Learn five ways to figure out how old your house is along with what year it was built. Houses have lots of hidden clues if you know where to look!
When we first moved to this house four years ago, I became rapidly obsessed with learning everything I could about it. Who built the house, how old is the house, what style is it, and everything I could get my hands on. Through trial and error, I came up with five ways you can figure out how old is your house. Let’s go!
First: Ask the Previous Owners
Gulp. I work by myself for a reason. People and I just don’t mesh super well. BUT, I can’t deny that the neighbors around my house have lived here much longer than I have. In some cases, they have been here for over 60 years! I just can’t pass up that opportunity to learn what I can.
Once you get settled into your new house, go for a walk down the street. The point is to see who is around! Ideally, you want someone who has been there for a long time and has a lot of memories of your house. Bringing along some homemade cookies or cupcakes never goes amiss either.
We’re fortunate to have some very friendly neighbors who live around us and have lived around us for many, many years. They are an invaluable wealth of knowledge when it comes to the old house!
Second: Figure Out the Architectural Style
HUZZAH. BOOKS. Old houses can kind of be a crapshoot when it comes to figuring out their style because so many of them blended different styles from different regions. However, this book is the absolute gold standard for helping you identify each of the individual pieces in your house.
Introducing The Field Guide to American Houses. This is the HOLY GRAIN of old house architecture styles.
It gives you everything you need to know about the different styles, time periods, details, and layouts of houses from the 1700s up through the modern-day. You can use the reference pictures in this book to find houses that look similar to yours, and from there identify potential time periods for your house.
If you have no other old house book in your library, you should have this one.
Third: Trace the Deed
This method is a 100% Nancy Drew sleuth-level adventure. You ready? Ok. First thing you need to do is go to your county records offices. You’re looking for the records of property deed sales. Ask around to find someone who knows what they are. Once you find the right place, look up the most recent deed of sale for your property.
You may get luck and find some digitized records, but many will be in paper format. You are looking for the specific deed of sale that describes when YOU purchased your property.
As you read through that deed, you should find a sentence that says something like “This deed references the property sold in Deed 123.” Bingo. That’s what you’re looking for. Now begins the investigative bunny hop.
Deed 123 represents the sale of your house or property immediately before you purchased it. This is the start of the chain of ownership. Your next step is to look up “Deed 123” in the archives. As you read through Deed 123, it will probably say something like “This deed references the property sold in Deed 456.” Do you see where I’m going?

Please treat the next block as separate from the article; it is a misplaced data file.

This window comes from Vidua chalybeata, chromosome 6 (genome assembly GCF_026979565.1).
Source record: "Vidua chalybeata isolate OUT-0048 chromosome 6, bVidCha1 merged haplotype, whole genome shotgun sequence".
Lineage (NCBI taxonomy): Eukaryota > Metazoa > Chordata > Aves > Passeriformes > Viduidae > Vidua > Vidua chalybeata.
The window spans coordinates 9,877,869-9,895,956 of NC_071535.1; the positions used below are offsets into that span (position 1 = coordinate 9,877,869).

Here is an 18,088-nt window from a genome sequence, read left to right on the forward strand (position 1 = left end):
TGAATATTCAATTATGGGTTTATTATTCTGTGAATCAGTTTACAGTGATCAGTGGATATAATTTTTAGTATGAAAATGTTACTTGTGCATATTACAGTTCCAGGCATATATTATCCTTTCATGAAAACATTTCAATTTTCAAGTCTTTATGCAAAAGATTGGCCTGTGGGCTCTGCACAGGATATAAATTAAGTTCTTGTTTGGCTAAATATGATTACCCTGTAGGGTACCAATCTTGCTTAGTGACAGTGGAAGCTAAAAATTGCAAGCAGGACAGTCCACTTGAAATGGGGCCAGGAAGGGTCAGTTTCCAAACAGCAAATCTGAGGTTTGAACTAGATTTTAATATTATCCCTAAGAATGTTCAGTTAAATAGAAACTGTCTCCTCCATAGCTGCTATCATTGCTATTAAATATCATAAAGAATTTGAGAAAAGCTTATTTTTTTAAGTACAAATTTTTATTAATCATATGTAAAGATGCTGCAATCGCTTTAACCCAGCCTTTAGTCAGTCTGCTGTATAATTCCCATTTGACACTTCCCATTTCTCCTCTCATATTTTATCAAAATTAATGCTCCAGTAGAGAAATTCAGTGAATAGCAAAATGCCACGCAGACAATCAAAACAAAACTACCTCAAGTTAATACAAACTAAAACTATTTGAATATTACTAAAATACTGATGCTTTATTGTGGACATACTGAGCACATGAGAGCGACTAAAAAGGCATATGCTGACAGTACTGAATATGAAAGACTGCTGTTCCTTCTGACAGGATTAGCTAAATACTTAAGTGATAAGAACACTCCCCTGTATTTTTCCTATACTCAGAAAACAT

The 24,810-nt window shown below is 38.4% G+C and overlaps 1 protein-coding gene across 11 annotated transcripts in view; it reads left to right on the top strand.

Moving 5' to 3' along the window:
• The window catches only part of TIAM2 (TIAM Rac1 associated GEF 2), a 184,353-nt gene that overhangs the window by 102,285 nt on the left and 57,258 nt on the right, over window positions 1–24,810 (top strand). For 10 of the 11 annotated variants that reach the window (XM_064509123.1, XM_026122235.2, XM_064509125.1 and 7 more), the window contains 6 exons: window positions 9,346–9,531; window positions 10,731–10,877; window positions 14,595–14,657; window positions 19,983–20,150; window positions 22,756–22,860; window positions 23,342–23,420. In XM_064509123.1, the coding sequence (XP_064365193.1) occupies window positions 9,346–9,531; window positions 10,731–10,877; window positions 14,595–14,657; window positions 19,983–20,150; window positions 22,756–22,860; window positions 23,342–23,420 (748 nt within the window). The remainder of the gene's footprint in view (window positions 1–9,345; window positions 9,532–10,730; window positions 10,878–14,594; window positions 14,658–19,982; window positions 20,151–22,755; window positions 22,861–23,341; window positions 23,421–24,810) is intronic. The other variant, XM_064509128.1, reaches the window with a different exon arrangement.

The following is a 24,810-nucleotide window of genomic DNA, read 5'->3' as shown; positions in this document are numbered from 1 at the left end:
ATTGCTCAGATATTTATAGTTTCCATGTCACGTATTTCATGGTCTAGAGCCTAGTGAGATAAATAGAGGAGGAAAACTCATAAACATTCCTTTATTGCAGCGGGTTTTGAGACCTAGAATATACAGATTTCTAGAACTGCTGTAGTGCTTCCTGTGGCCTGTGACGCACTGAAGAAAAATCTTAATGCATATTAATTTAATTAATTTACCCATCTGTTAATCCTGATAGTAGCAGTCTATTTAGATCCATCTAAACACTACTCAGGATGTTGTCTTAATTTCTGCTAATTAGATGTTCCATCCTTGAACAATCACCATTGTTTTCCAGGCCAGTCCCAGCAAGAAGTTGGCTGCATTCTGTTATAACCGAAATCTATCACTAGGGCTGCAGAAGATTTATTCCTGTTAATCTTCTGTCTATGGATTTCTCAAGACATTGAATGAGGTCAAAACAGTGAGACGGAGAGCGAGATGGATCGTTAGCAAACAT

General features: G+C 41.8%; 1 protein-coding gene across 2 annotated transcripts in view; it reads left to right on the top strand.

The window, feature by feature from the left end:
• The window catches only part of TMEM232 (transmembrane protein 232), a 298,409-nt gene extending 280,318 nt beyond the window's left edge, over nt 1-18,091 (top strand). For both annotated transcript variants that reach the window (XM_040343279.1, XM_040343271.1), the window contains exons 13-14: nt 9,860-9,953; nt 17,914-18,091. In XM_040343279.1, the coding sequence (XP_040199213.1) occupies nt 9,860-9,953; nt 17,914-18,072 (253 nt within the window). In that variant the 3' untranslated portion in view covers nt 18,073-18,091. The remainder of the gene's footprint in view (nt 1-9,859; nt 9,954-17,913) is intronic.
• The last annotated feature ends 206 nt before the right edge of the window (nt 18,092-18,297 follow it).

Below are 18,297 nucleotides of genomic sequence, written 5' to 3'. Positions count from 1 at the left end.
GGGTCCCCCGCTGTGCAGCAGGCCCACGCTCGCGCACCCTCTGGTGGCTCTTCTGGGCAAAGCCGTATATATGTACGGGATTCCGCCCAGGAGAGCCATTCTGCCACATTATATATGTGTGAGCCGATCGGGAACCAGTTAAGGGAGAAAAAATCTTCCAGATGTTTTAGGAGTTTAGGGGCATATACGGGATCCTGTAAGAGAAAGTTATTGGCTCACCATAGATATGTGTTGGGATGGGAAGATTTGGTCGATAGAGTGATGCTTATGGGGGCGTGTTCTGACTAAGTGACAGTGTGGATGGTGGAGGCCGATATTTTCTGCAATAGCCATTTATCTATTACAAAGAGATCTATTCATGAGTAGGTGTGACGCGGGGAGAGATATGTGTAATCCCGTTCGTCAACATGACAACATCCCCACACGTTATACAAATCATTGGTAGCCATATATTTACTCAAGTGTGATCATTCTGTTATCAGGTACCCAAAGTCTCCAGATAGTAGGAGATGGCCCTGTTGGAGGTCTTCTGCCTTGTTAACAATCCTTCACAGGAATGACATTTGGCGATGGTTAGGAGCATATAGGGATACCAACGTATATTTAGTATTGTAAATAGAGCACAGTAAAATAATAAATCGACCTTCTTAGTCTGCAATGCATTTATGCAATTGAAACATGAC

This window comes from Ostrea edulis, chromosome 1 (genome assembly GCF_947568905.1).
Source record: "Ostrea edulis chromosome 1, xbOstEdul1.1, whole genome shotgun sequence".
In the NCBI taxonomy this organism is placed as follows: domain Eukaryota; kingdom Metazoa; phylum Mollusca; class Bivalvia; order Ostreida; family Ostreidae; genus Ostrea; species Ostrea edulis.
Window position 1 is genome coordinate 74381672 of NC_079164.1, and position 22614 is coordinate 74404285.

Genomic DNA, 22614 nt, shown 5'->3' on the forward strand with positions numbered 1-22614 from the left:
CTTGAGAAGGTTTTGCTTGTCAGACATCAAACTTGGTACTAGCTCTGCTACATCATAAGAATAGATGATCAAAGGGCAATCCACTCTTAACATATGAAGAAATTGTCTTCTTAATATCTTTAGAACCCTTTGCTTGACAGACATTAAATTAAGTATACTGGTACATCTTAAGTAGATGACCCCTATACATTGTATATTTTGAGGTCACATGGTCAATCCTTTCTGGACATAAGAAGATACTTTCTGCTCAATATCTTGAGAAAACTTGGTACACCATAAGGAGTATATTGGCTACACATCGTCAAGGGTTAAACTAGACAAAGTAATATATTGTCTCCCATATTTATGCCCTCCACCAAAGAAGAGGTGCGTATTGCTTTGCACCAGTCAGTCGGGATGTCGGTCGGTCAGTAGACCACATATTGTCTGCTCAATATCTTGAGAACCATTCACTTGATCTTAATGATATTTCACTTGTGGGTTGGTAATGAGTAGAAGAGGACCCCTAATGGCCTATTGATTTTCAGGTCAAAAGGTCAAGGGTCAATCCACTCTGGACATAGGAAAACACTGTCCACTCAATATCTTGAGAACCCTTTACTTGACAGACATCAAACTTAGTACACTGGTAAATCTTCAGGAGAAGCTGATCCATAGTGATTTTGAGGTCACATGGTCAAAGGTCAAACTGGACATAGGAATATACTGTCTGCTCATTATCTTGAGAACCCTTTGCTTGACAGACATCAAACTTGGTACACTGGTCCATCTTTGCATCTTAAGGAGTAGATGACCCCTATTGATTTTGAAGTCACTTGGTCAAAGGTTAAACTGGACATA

First you find your purchase deed. Then you find the next deed it references. Finally you can bunny hop this same process as far back in the records as you can go.
For our house, I eventually found the name of the original builder on a purchase deed from 1903. That’s when he bought the land. It’s a little bit of an exercise to get all the way back to the beginning, but totally worth it.
Fourth: Local Records
In addition to tracing the deed, nose around while you’re in the records office and see if they know anything else.
Building Records Office: If you have a house of prominence or a house in a well documented city, the building office might have a copy of the house plans on file somewhere.
Property Valuation Administration: I didn’t know about this department but it seems to keep records of the land and taxes on each property in the county. I wouldn’t much care about that except ours happened to have a picture of the house from 1944 stapled to our property card. This is the only historic picture of the house I have, so I was absolutely thrilled to find it.
Tax Records Office: Figuring out how old is your house can sometimes be traced to tax records. When they build a house, the taxable value of the property should increase. So you can trace the tax history back to a year you see an increase. Ding ding! That’s probably when they built a house.
Fifth: Sanborn Fire Maps
Oh how I WISH we had Sanborn maps of our property. They would be so useful!! The Sanborn Fire Maps were typically made of cities throughout the years that showed where houses and buildings were located. You can see a list of maps here.
If you live in a populous city area, you may be able to track the fire maps across history and see when your house popped up. For example if your house isn’t there in an 1898 map but is there in a 1900 map, you have a pretty narrow date range for your house.
The Game of How Old Is My House
Even with all these tips and tricks, sometimes we don’t know when our houses were built. Sometimes we won’t every know with any certainty. And that’s ok! We can still love them and care for them as they are.
If you want to hear more about this house specifically, you can check out this episode of The Vernacular Life Podcast.